Water Rate Structure
Water Rate Structure
Water rates must be carefully established to cover actual costs to purchase supplies and to operate the distribution system. As the value of water as a commodity has steadily increased over recent years of drought and shortages, the cost per acre foot keeps rising. Even with conservation, consumer water bills can reflect an increase because of this. Additionally, as fixed operational costs are closely analyzed, it becomes evident that energy to pump the water and system infrastructure maintenance also carry increasing expenses for the water utility over time. Thus, customers do see periodic adjustments that assure the long-term viability of Brea's water utility. This only happens following technical studies and a public hearing process.
Rate Setting Process
Brea staff worked for over a year with its water rate technical consultant, Raftelis Financial Consultants, Inc. (RFC), gathering consumption history, water purchases, maintenance costs, etc., to determine an appropriate rate structure for Brea. Subsequently, in-depth reports were prepared and this topic was placed on multiple City Council agendas.
Recent questions have been answered to help explain aspects of Brea's water operation.
Since spring of 2015, Brea’s City Council has conducted five public discussions regarding water rates. The first meeting took place on May 5, 2015 followed by August 25, 2015, October 3, 2015, and November 17, 2015. A public hearing regarding proposed rate adjustments was held at the February 2, 2016 City Council meeting.
Many documents and presentations have been distributed to interested participants and posted on the website for reference. In addition, on-demand viewing of council meetings has been available online. A Notice of the public hearing was mailed directly to all customers and property owners. You may use live links below to see related documents and presentations.
Council Meeting May 5, 2015
Council Meeting August 25, 2015
Council Meeting October 5, 2015
Council Meeting November 17, 2015
Council Meeting February 2, 2016
Council Meeting May 17, 2016
May 17, 2016 - Public Hearing Presentation
The City of Brea takes management of its water utility operation through the Public Works Department very seriously. Certified water professionals are highly conscientious in the daily distribution of water to over 13,000 customers and for quality maintenance to 197 miles of potable pipeline and the associated pump stations and reservoirs. The entire community relies on this vital utility for its health and economic stability.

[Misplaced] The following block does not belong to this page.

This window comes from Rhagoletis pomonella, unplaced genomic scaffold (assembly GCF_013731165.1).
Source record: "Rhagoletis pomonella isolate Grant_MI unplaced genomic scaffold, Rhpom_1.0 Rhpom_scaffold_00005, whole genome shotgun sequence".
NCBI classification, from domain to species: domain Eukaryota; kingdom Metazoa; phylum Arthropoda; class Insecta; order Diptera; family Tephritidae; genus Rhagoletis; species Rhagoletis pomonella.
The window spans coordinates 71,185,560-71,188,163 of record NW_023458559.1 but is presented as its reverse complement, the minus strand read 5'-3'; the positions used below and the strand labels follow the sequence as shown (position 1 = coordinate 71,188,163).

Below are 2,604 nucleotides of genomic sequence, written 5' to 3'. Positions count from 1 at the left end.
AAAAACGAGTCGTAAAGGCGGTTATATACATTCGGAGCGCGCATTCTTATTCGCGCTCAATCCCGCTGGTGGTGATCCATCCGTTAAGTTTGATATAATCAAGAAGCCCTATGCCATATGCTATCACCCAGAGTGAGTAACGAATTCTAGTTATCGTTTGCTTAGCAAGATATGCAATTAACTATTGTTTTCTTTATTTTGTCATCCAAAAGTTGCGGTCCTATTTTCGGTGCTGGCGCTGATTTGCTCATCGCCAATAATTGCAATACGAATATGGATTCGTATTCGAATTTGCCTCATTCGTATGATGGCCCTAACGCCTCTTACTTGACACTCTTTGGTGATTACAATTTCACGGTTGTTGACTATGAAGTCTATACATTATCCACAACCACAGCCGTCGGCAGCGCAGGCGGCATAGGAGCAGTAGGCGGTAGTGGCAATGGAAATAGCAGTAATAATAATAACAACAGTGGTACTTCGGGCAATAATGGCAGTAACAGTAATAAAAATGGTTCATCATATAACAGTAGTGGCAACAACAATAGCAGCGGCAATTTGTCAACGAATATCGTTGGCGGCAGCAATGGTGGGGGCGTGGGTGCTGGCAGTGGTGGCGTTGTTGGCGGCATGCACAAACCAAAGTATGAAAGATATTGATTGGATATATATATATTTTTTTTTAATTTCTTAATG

Brea’s water utility is financially structured as a non-profit enterprise within the overall City of Brea budget for delivery of approximately 10,770 acre feet of water annually. Responsible managers strive to control costs while holding adequate reserves to enable critical capital improvements that protect the quality and reliability of the overall system. The City has always closely monitored operations and it routinely evaluates costs in order to offer fair rates that cover operational needs.
Although California’s record drought does have major implications for the acquisition and distribution of water, Brea’s current review process was triggered as part of a routine cycle of careful management. Fixed costs to build, operate and maintain the system are examined in addition to actual purchase prices for the water commodity. Adjustments are required to maintain healthy finances and to meet legal requirements showing actual costs of delivery.
This analytical process becomes very timely given State of California mandates for increased water conservation in recent months. State mandates impact every jurisdiction, not only Brea's reduction requirement. Close resource management by all water utilities will be essential to assure ongoing future service throughout the entire State.
Per discussion at a City Council meeting, the proposed effective date was moved to March 9, 2016, with a secondary adjustment on July 1, 2016 to align with the usual annual review and adjustment timing.
Projected Impact of Proposed Rates